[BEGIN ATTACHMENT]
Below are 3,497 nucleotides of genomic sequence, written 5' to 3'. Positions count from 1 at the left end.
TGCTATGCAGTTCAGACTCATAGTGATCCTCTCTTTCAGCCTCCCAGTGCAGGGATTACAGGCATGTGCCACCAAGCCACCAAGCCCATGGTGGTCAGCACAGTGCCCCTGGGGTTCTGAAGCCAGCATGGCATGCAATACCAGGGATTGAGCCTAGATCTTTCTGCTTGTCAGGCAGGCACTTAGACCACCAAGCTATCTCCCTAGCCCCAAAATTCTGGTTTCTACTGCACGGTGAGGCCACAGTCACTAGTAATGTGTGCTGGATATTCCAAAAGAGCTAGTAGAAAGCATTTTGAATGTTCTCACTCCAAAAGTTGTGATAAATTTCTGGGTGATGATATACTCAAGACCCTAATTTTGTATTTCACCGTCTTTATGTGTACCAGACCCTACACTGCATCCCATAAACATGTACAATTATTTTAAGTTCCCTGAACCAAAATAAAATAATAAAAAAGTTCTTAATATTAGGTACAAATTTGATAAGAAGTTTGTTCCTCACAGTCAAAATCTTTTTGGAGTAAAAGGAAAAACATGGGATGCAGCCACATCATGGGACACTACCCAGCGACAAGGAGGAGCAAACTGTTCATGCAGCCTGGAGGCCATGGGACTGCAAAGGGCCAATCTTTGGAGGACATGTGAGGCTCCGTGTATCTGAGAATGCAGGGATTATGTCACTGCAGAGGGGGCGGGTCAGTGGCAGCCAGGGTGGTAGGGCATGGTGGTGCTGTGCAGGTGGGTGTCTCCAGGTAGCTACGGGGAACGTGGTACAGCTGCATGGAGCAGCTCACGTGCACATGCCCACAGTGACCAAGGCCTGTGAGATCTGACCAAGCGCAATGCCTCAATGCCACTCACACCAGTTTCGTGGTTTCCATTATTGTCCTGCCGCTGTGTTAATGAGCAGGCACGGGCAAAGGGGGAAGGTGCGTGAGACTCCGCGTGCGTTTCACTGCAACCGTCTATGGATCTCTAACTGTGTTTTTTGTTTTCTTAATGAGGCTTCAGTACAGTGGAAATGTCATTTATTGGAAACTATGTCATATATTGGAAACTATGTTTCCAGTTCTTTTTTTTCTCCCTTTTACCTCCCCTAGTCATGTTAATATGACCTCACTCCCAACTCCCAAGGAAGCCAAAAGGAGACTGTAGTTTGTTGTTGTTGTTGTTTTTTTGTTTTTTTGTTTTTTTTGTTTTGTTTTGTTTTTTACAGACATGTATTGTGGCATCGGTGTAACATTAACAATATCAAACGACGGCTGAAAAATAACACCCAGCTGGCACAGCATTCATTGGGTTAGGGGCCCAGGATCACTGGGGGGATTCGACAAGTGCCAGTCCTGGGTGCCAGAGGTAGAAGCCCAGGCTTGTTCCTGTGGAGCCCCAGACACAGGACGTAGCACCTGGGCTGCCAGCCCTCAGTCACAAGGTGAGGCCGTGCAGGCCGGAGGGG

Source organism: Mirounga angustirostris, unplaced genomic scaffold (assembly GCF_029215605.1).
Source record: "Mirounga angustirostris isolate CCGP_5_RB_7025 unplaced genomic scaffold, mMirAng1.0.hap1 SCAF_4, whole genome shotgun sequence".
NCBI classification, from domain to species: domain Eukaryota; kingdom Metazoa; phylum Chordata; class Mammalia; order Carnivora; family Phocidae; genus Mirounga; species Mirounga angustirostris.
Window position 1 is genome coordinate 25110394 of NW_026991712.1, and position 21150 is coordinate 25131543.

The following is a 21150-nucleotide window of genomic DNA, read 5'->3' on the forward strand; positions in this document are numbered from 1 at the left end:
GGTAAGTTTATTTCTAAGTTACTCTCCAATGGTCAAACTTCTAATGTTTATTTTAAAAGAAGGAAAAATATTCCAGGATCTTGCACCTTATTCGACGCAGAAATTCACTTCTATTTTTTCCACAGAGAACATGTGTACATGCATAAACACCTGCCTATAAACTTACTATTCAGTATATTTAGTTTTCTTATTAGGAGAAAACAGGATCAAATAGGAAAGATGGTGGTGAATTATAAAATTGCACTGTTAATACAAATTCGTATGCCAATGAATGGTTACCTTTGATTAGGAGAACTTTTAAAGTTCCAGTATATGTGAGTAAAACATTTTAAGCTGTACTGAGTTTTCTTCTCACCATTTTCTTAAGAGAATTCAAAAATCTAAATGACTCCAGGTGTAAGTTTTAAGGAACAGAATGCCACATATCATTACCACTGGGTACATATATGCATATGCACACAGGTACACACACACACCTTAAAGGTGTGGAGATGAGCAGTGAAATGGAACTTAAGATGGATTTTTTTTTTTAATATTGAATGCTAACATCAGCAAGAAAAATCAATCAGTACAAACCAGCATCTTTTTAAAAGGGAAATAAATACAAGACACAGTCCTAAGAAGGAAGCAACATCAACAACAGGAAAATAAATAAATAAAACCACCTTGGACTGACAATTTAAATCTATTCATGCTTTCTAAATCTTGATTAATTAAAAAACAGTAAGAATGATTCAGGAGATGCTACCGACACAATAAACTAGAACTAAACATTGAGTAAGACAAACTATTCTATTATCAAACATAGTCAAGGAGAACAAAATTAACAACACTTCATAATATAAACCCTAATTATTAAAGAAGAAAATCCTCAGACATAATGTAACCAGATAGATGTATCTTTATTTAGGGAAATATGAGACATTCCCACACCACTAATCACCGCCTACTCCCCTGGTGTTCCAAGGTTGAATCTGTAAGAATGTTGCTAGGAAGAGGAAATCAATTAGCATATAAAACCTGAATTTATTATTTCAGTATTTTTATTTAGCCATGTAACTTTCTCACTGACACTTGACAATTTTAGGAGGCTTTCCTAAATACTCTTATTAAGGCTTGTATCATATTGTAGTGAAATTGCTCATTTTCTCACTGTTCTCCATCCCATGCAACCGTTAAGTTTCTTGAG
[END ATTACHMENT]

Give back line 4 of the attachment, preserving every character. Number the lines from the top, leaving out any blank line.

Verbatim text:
Source record: "Mirounga angustirostris isolate CCGP_5_RB_7025 unplaced genomic scaffold, mMirAng1.0.hap1 SCAF_4, whole genome shotgun sequence".